Larry Norman - Live At Flevo, Holland 1989

Published Monday 21st February 2011
Larry Norman - Live At Flevo, Holland 1989
Larry Norman - Live At Flevo, Holland 1989

STYLE: Jesus Music
RATING 8 8 8 8 8 8 8 8
LABEL: Solid Rock SRVX002
FORMAT: DVD Music video
RRP: £15.99

Reviewed by James Howard-Smith

Originally released on LP and CD in 1989, now some diamond geezers have obtained a video tape of the concert as broadcast on Dutch television and we've got this fantastic DVD. You might call it a difficult period in a difficult life (always struggling with something, Larry claims to have been poisoned by the KGB while in Russia in '88, then collapsed onstage a few months later), but the Flevo performance is quite stunning. Larry's band here is mostly comprised of the Finnish group Q.Stone. Also prominent are Elisabeth Ødegard on vocals and brother Charles on guitar. We begin with "Everybody Work", one of the newer songs in the set (originally a b-side) and one of Larry's better songs written during the '80s. Though the refrain gives it the feel of a Soviet workers' anthem, its message is made clear by the opening lines, "Your flesh will make you twist and shout, so with fear and trembling work your salvation out". This compound of the respective languages of rock and roll and the New Testament is pure Norman, and he adds to it by suddenly, but smoothly, breaking into "Twist And Shout" before shifting a third time to the Isley Brothers' more celebratory "Shout!", then bringing us back to the beginning. The earlier audio release took us next to "Twelve Good Men", but the DVD has a better thematic match in the manifesto song "Why Should The Devil Have All The Good Music". Everything is strong here, and it's a shame that only six tracks made it. There are an additional three listed as bonuses because the recording quality isn't the same. (It's on one of these, "My Feet Are On The Rock", that Charley plays his best solo; prog-rocker Heikki Silvennoinen handles lead most of the time, and really gets to impress on the stunning performance of "I Wish We'd All Been Ready".) Sound and picture are obviously less than you would want from a new DVD, but it's as much as you can expect from late '80s television, and for the way it grounds the event in its historical setting I'm actually quite grateful: I love the idea of Larry Norman turning up on Dutch TV in the days before multi-channel madness. I can't find anything that deserves complaint in the way this has been transferred; the menus are well presented, and the show starts as soon you hit play. Well worth having.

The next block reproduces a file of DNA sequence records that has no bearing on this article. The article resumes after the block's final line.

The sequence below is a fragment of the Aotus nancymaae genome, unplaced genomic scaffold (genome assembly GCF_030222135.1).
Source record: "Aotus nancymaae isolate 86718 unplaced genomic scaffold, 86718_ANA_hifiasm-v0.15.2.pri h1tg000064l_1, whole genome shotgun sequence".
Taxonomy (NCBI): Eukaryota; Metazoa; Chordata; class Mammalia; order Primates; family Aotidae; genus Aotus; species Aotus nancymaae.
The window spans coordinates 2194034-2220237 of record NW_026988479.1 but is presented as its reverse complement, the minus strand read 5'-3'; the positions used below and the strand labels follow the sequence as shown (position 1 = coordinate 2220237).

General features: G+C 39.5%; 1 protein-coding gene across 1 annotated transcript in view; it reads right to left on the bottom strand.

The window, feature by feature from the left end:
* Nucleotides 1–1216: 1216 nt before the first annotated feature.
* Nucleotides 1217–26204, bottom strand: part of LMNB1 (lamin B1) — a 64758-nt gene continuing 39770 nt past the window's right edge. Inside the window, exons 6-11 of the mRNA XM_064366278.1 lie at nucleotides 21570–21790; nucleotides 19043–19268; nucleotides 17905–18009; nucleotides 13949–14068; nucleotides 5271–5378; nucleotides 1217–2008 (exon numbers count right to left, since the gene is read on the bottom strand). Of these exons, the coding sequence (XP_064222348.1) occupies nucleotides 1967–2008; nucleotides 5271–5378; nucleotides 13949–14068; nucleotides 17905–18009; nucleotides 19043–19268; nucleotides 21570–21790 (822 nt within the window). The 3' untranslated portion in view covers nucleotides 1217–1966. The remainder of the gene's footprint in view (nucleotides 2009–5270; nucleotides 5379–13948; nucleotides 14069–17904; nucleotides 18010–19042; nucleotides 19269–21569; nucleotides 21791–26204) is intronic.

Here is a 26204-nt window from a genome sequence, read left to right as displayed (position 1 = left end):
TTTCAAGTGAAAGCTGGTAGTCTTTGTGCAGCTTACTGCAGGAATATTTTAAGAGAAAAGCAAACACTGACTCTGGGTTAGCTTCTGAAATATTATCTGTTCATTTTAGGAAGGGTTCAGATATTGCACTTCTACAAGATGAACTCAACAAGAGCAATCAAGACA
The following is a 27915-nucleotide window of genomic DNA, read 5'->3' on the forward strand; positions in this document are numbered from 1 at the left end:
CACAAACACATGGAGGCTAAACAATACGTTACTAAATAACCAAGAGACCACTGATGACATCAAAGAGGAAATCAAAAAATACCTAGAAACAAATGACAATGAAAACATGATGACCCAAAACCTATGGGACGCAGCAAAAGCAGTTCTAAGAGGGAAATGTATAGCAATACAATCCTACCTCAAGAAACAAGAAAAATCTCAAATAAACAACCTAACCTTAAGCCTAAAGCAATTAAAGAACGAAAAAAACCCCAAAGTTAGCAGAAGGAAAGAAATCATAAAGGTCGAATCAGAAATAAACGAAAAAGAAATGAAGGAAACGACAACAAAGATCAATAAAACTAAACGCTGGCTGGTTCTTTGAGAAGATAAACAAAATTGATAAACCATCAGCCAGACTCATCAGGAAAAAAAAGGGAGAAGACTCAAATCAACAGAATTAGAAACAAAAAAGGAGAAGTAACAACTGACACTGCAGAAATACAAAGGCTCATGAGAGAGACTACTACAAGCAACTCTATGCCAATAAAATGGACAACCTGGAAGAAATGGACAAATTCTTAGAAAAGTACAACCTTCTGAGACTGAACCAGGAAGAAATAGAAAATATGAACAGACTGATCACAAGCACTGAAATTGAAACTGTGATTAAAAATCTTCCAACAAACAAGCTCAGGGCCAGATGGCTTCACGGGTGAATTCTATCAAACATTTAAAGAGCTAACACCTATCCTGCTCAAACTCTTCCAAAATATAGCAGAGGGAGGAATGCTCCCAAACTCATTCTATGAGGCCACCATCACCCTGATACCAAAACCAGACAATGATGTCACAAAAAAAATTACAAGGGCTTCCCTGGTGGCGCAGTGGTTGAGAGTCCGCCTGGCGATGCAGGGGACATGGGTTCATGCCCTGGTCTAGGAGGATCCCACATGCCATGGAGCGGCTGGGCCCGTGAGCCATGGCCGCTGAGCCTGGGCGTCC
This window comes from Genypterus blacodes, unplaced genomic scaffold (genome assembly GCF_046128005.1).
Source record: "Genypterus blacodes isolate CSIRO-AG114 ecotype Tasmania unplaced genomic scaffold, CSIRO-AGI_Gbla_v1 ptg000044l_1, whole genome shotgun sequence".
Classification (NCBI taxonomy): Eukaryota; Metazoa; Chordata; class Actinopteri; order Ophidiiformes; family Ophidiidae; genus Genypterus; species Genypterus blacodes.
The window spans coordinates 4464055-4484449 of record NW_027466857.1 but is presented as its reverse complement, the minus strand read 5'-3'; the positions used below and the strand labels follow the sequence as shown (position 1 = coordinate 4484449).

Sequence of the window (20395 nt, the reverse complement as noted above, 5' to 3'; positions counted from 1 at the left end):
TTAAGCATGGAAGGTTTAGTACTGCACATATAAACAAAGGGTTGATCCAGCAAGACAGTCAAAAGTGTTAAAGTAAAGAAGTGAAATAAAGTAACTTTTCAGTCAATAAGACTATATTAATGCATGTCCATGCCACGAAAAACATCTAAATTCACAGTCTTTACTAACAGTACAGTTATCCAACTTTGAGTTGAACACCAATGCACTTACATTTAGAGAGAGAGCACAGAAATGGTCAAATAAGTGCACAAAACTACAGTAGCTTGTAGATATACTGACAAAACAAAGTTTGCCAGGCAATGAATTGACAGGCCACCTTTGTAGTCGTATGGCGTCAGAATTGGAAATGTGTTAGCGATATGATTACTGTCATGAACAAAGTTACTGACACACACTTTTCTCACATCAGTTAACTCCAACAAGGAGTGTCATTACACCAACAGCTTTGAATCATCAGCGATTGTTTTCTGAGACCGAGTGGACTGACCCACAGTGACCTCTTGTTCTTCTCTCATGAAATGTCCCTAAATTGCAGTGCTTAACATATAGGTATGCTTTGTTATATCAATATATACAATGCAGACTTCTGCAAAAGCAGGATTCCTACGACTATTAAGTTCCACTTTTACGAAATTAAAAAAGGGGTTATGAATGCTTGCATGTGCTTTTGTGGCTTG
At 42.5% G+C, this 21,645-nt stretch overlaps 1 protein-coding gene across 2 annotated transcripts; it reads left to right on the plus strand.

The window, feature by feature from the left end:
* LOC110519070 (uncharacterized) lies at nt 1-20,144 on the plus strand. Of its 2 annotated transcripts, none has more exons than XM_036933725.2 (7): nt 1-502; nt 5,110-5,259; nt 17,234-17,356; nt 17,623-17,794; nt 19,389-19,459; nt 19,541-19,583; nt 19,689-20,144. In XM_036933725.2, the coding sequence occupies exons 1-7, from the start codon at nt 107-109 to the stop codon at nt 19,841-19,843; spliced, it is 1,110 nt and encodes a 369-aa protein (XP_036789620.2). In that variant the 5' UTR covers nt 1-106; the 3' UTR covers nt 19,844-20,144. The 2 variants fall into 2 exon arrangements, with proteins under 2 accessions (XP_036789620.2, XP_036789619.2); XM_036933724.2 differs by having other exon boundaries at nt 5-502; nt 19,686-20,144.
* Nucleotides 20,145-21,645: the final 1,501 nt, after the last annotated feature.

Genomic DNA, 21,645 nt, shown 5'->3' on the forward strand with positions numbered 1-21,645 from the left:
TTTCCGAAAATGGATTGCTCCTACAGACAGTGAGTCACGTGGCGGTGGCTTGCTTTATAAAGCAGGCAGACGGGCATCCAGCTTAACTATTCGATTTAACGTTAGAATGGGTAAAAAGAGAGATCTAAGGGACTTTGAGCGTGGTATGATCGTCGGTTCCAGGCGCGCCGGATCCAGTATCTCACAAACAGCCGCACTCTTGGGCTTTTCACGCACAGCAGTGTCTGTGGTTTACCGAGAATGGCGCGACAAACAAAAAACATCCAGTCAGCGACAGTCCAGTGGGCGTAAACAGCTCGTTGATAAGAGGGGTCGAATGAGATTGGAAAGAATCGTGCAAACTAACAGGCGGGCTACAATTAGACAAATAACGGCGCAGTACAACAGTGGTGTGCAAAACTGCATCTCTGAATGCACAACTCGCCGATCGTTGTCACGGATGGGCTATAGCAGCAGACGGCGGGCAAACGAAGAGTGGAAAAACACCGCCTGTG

The opinions expressed in this article are not necessarily those held by Cross Rhythms. Any expressed views were accurate at the time of publishing but may or may not reflect the views of the individuals concerned at a later date.

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